It’s often said that trust is hard to win but easy to lose.
A relationship that has taken years to strengthen can be irrevocably destroyed in an instant.
Reputations are the same.
People spend lifetimes building a status that could see them remembered for all time, until they bring it crashing down.
An extreme example perhaps, but Maurice Johnston is a case in point.
Once a fans’ favourite, a very successful striker (including a memorable goal to help win the league in 1986) until, of course, events in 1989.
More recently, consider the case of Brendan Rodgers.
The man who was here for the Ten, feted by fans and spoken of as one of the greatest managers in the club’s history.
Until, one day, he wasn’t any more.
The examples are not going to end there, not if this season continues in the current manner.
Celtic Park is now akin to a bonfire, and the reputations of so many people – hard won across many years – are going into the flames.
Players, a manager, board members; all of them face the real prospect of the past decade and their achievements being wiped out and forgotten.
And it’s hard to blame this on anything other than vanity.
There is certainly anger, not helped by events in wider society where people are frustrated at limitations on their normal lives.
But that’s not Celtic’s real problem; instead, it’s apathy.
Most Celtic fans of my acquaintance increasingly find this season irrelevant or amusing.
There is simply no belief that we might show even the hint of improvement.
This is not about defeat; winning Ten was always a huge challenge, which is why it’s not been done before.
Teams that were amongst the greatest in Celtic’s history tried and failed.
A financially doped Rangers team with every advantage also tried and failed.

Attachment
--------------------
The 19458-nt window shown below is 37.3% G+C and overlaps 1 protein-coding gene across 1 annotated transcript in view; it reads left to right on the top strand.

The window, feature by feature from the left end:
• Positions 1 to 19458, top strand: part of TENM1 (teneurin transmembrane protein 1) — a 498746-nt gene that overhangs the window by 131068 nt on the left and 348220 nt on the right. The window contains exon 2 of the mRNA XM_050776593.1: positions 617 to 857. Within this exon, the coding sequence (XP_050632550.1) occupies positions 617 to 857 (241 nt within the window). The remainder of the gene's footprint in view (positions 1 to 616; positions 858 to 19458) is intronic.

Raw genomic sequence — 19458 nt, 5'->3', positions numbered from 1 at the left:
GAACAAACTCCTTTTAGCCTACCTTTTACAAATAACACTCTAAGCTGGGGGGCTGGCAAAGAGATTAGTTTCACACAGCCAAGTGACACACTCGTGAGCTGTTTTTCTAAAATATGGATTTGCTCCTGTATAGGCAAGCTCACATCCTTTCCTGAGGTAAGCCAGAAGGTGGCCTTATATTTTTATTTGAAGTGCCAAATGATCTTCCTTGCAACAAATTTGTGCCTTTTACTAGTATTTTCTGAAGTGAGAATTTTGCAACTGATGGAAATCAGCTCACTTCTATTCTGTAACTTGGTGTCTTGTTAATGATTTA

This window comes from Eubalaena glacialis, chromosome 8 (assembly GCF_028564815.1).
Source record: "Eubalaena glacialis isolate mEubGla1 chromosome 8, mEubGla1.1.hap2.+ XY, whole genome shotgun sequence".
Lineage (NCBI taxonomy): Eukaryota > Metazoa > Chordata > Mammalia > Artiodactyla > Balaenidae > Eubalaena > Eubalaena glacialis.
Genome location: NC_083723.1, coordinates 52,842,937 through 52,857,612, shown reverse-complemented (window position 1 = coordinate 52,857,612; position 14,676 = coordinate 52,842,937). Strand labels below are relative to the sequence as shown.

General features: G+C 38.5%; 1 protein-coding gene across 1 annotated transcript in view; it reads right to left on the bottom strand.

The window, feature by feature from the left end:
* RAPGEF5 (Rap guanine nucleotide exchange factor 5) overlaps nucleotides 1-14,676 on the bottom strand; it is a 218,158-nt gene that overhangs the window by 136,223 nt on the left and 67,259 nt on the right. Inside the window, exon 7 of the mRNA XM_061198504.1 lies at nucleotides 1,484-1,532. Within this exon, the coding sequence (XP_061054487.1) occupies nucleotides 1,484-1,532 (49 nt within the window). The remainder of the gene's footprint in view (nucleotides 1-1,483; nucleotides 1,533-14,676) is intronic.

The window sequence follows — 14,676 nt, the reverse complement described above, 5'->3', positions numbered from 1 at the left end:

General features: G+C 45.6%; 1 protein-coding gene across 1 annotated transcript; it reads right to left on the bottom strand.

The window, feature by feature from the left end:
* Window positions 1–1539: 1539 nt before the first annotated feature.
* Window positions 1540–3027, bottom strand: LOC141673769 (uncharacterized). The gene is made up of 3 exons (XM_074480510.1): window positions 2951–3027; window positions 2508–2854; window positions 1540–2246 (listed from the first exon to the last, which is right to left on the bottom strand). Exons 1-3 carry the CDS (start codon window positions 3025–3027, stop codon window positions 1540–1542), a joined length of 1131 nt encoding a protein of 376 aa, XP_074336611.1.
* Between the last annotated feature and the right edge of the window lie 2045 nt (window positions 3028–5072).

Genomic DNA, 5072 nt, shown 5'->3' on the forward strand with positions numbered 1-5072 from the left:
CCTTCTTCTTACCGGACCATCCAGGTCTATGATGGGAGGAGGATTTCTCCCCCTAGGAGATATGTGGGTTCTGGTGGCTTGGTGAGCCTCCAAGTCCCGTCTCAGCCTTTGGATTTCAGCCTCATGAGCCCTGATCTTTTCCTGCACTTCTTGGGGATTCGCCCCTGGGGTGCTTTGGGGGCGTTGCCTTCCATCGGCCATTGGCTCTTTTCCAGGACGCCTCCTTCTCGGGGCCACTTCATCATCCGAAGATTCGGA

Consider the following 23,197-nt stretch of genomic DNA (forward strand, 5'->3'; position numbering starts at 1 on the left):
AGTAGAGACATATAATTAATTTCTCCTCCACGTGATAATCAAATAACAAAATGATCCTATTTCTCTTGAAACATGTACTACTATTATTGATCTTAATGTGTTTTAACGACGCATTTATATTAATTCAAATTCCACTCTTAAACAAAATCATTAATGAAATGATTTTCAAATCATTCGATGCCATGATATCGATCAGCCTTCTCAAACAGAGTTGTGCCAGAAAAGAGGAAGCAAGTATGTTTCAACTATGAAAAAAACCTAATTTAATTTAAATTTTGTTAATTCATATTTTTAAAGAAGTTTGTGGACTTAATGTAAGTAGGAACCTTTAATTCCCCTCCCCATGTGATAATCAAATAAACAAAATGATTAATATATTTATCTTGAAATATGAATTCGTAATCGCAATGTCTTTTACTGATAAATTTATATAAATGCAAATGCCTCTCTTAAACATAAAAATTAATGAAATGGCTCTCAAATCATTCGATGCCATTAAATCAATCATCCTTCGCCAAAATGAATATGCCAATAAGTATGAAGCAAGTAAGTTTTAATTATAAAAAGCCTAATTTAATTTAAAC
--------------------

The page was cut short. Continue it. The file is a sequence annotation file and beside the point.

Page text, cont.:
Everyone loses eventually; what is causing anger is the meek manner of our capitulation.
When Celtic stopped Rangers winning Ten-in-a-row in 1998, it went down to the very last day.
Indeed it wasn’t clear that Celtic would do it until the last 20 minutes of the season.
This current Celtic side have offered as tame a league surrender as has been seen in my lifetime.
The 1990s was a low time, and saw worse Celtic teams than this fail to challenge.
But in those cases, you knew this was a poor team, put together on hugely inferior budgets compared with Ibrox.
This Celtic team however is far and away the most expensive in the country.
Even the summer saw big transfer fees and huge wages splashed around.
Realistically, the challenge was probably over at Christmas.
But now with four months to go it is well and truly done.
The name Rangers will again be etched on the league trophy, although if it’s not the same club.
Neil Lennon is clearly not going to be Celtic manager next season; there is literally more chance of my being offered the job.
For a while my view was that it might be best for him to stay, as long as he understood this and work was ongoing to replace him and plan ahead.
That can no longer be the case.
Neil Lennon has been an iconic Celtic figure, both as player, manager and off the park too.
But this team’s descent into the abyss is destroying his reputation, to an extent that even years (forgiving though they can sometimes be) may not fully restore it.
And it is not simply him who should worry; many others at Celtic Park face the same fate, unless something is done to relieve the tension and begin to change this poisonous atmosphere.
The last time St Mirren beat Celtic was in 2010; it also saw the end of a Celtic manager’s time in charge (Tony Mowbray).
Today, history needs to repeat itself.
And that means today.
Matthew Marr is a Celtic fan and regular contributor to the site. He is originally from Dundee.